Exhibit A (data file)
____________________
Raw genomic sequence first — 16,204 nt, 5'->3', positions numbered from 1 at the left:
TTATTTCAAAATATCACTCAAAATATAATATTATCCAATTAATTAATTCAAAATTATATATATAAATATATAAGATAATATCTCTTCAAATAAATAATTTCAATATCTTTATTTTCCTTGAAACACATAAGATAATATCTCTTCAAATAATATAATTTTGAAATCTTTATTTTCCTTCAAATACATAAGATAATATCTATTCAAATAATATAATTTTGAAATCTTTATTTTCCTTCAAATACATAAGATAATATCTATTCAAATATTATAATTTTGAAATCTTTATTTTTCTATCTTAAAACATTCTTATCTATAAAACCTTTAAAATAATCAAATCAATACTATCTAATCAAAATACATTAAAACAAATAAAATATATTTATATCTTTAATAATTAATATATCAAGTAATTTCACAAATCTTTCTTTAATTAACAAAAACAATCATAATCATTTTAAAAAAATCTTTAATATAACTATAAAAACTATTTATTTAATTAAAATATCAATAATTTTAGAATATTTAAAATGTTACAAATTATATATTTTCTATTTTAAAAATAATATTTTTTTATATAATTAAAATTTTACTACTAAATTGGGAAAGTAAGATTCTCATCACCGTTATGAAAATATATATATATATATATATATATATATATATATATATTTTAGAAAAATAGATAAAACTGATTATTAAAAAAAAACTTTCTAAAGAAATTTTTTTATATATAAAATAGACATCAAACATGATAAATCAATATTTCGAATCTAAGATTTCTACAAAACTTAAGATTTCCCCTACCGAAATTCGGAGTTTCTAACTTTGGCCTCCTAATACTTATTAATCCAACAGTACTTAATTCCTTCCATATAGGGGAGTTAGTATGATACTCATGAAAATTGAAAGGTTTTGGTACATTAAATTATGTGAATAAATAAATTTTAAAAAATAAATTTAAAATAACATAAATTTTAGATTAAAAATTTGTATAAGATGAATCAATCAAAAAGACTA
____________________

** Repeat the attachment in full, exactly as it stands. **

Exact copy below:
Raw genomic sequence first — 16,204 nt, 5'->3', positions numbered from 1 at the left:
TTATTTCAAAATATCACTCAAAATATAATATTATCCAATTAATTAATTCAAAATTATATATATAAATATATAAGATAATATCTCTTCAAATAAATAATTTCAATATCTTTATTTTCCTTGAAACACATAAGATAATATCTCTTCAAATAATATAATTTTGAAATCTTTATTTTCCTTCAAATACATAAGATAATATCTATTCAAATAATATAATTTTGAAATCTTTATTTTCCTTCAAATACATAAGATAATATCTATTCAAATATTATAATTTTGAAATCTTTATTTTTCTATCTTAAAACATTCTTATCTATAAAACCTTTAAAATAATCAAATCAATACTATCTAATCAAAATACATTAAAACAAATAAAATATATTTATATCTTTAATAATTAATATATCAAGTAATTTCACAAATCTTTCTTTAATTAACAAAAACAATCATAATCATTTTAAAAAAATCTTTAATATAACTATAAAAACTATTTATTTAATTAAAATATCAATAATTTTAGAATATTTAAAATGTTACAAATTATATATTTTCTATTTTAAAAATAATATTTTTTTATATAATTAAAATTTTACTACTAAATTGGGAAAGTAAGATTCTCATCACCGTTATGAAAATATATATATATATATATATATATATATATATATATATTTTAGAAAAATAGATAAAACTGATTATTAAAAAAAAACTTTCTAAAGAAATTTTTTTATATATAAAATAGACATCAAACATGATAAATCAATATTTCGAATCTAAGATTTCTACAAAACTTAAGATTTCCCCTACCGAAATTCGGAGTTTCTAACTTTGGCCTCCTAATACTTATTAATCCAACAGTACTTAATTCCTTCCATATAGGGGAGTTAGTATGATACTCATGAAAATTGAAAGGTTTTGGTACATTAAATTATGTGAATAAATAAATTTTAAAAAATAAATTTAAAATAACATAAATTTTAGATTAAAAATTTGTATAAGATGAATCAATCAAAAAGACTA